Facebook and Twitter key to Arab Spring uprisings: report



DUBAI // The most popular Twitter hashtags in the Arab region in the first three months of this year were “Egypt”, “Jan25”, “Libya”, “Bahrain” and “protest”.

Nearly 9 in 10 Egyptians and Tunisians surveyed in March said they were using Facebook to organise protests or spread awareness about them.

All but one of the protests called for on Facebook ended up coming to life on the streets.

These and other findings from the newly released second edition of the Arab Social Media Report by the Dubai School of Government give empirical heft to the conventional wisdom that Facebook and Twitter abetted if not enabled the historic region-wide uprisings of early 2011.

In part by using the social networking sites, activists organised and publicised the unprecedented protests that gave rise to the so-called Arab Spring, which has so far seen longtime governments in Egypt and Tunisia fall, regimes in Syria, Libya, Yemen and Bahrain clash with the opposition, and leaders in Jordan, Saudi Arabia and the UAE offer more benefits to their populace.
Social media – its rise and its new activist uses – have "played a critical role in mobilisation, empowerment, shaping opinions and influencing change," the report said.

Just how integral its role was has been debated, it said, “with some camps labelling them the main instigators and others relegating them to mere tools.”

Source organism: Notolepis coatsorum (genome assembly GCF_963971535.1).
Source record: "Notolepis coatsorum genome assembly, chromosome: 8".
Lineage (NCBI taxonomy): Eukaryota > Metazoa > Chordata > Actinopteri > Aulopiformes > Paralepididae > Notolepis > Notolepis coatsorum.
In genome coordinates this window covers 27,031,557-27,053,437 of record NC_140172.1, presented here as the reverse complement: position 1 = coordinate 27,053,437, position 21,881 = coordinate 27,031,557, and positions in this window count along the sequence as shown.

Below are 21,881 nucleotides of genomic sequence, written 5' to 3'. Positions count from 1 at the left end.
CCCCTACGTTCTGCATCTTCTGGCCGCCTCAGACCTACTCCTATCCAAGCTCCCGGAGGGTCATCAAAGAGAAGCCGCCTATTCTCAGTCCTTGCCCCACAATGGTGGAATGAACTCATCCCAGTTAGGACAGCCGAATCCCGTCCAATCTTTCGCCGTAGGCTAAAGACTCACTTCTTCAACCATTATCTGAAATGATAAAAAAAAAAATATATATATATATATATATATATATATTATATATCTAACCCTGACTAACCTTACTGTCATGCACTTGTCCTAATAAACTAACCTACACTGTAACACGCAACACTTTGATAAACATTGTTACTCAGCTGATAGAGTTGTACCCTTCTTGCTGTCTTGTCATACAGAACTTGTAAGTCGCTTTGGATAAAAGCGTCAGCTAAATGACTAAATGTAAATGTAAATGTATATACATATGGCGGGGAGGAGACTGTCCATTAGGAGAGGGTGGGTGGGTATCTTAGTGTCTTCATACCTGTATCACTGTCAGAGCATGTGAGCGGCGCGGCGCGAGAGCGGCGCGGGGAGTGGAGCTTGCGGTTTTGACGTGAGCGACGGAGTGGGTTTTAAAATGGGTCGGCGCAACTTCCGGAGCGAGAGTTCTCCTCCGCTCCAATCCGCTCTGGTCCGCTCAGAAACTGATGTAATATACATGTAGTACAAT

“Regardless, it can be stated that many of the calls to protest in the Arab region were initially made on Facebook,” it said. “As the initial platform for these calls, it cannot be denied that they were factor in mobilising movements.”

Facebook usage swelled in the Arab region between January and April and sometimes more than doubled, the report found.

Overall, the number of users jumped by 30 per cent to 27.7m, compared with 18 per cent growth during the same period in 2010. In the past year, the number of users has nearly doubled from 14.8m.

Usage in Bahrain grew 15 per cent in the first three months of the year, compared with 6 per cent over the same period last year.

Egypt saw 29 per cent growth compared to 12 per cent last year.

Tunisia had 17 per cent growth compared to 10 per cent last year.

The exception was Libya, where usage fell by 76 per cent. One possible reason is that many there have fled amidst fierce fighting between the regime and rebels.

During the protests in Egypt and Tunisia, the vast majority of 200-plus people surveyed over three weeks in March said they were getting their information from social media sites (88 per cent in Egypt and 94 per cent in Tunisia).

This outnumbered those who turned to non-government local media (63 per cent in Egypt and 86 per cent in Tunisia) and to foreign media (57 per cent in Egypt and 48 per cent in Tunisia).

On Twitter, the hashtag "Egypt" had 1.4 million mentions in the three months of the year. Other hashtags – which are essentially search terms – "Jan25" had 1.2m mentions; "Libya" had 990,000; "Bahrain" had 640,000; and "protest" had 620,000.
The flurry of tweets spiralled during the turning points of the uprisings.

In Tunisia they peaked around the January 14 protest start date. In Egypt they spiked around February 11 when longtime President Hosni Mubarak stepped down. And in Bahrain they jumped in the days after the demonstrations began on February 14.

Government attempts to ban such sites ended up backfiring, the survey of Egyptians and Tunisians found.

Just over a quarter of those polled (28 per cent in Egypt and 29 per cent in Tunisia) said the blocking of Facebook disrupted their efforts to organise and communicate.

But more than half (56 per cent in Egypt and 59 per cent in Tunisia) said it had a positive effect, motivating them to press on and mobilising newcomers.